I enjoy the discipline imposed by classic forms as well as their directness; e.g. villanelles require an ‘a-b-a’ rime scheme in six stanzas where the first and last lines are repeated throughout and come together in a couplet at the end. I am often criticised for my grammar, especially the absence of full-stops (periods) at the end of stanzas. This is not laziness. I am simply not a full-stop poet (or person). In my view, they interrupt a poem’s flow and distract the reader.
My gay-interest poems are meant - among other things - to provide positive and reassuring reading for gay readers who feel excluded from their culture or religion where either or both remain essentially hostile to gay relationships. In a kenning - Let The Music Play - I suggest that sexuality has to be in the genes. What other explanation can there be for gay men and women worldwide? [I probably receive as many emails on the subject from friends and relatives of gay men and women as gay readers themselves].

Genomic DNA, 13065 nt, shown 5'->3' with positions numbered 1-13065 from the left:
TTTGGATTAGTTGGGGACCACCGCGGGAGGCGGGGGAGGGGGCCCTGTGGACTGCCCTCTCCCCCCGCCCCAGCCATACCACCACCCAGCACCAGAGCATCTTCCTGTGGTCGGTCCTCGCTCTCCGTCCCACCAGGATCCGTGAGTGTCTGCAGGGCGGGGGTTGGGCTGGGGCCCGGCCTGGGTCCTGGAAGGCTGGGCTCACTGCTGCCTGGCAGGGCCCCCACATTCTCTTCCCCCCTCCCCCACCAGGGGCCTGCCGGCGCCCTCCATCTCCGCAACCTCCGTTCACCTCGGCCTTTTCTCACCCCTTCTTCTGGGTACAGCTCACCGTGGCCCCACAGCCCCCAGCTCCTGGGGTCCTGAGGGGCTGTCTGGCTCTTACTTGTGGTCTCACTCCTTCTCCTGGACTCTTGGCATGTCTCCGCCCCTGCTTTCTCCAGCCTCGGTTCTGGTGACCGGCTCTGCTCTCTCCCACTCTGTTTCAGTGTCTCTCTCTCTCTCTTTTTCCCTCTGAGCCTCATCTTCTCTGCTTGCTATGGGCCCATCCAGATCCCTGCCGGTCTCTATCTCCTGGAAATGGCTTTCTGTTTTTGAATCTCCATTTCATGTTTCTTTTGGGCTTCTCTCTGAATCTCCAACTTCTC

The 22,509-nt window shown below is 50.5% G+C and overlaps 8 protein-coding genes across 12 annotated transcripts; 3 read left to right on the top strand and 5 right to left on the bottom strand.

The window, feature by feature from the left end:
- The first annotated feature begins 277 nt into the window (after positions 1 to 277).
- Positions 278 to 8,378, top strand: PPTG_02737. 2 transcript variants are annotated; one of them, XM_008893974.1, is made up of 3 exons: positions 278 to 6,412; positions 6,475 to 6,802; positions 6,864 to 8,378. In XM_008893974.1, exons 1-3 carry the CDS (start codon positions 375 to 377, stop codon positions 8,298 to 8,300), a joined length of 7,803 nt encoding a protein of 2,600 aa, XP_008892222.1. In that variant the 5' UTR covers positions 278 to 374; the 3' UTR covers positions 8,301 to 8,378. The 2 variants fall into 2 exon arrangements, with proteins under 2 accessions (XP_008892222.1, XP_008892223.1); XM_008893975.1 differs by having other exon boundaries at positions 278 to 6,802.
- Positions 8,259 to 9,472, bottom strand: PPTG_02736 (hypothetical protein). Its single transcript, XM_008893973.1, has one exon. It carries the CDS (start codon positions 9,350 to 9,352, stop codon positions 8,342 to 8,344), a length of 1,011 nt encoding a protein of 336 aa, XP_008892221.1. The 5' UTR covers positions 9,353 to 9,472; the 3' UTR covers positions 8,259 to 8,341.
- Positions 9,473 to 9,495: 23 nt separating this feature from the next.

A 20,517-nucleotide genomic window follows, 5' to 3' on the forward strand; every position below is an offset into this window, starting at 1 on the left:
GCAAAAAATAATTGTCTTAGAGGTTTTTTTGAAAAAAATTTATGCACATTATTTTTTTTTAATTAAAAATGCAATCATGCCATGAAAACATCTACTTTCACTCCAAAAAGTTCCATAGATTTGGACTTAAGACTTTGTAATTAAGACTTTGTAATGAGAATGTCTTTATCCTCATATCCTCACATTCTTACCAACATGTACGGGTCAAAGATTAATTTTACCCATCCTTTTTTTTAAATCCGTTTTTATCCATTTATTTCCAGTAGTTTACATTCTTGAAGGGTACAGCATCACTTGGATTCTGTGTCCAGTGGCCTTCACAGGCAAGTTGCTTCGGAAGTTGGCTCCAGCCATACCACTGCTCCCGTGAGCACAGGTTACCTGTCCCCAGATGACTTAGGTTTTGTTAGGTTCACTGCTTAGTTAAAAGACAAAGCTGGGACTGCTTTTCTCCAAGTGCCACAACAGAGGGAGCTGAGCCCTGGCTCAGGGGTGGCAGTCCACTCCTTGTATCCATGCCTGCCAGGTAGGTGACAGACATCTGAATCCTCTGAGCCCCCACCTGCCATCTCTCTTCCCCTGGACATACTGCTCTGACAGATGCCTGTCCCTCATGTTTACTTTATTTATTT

Some 600+ of my poems have now appeared in poetry publications worldwide. Significantly, few of these are on a gay theme. It would appear that most editors and publishers remain wary of ‘gay poetry’, especially general collections that include gay material. Even so, my books continue to pay their own way and I have recovered costs. I am not trying to write great poetry, simply bring pleasure and encourage people to open their minds to major issues. As well as encouraging gay men and women to feel positive about their sexuality, I also like to think I am helping to dispel the many misleading, outdated and often offensive stereotypes that continue to attach themselves to gay men and women in the minds of the less enlightened heterosexual reader.
Although my collections are only on sale in the UK, anyone interested can purchase (signed) copies on the Internet - at a discount - by contacting me at rogertab.aol.com with ‘Poetry Books’ or ‘Blog Reader’ in the subject field.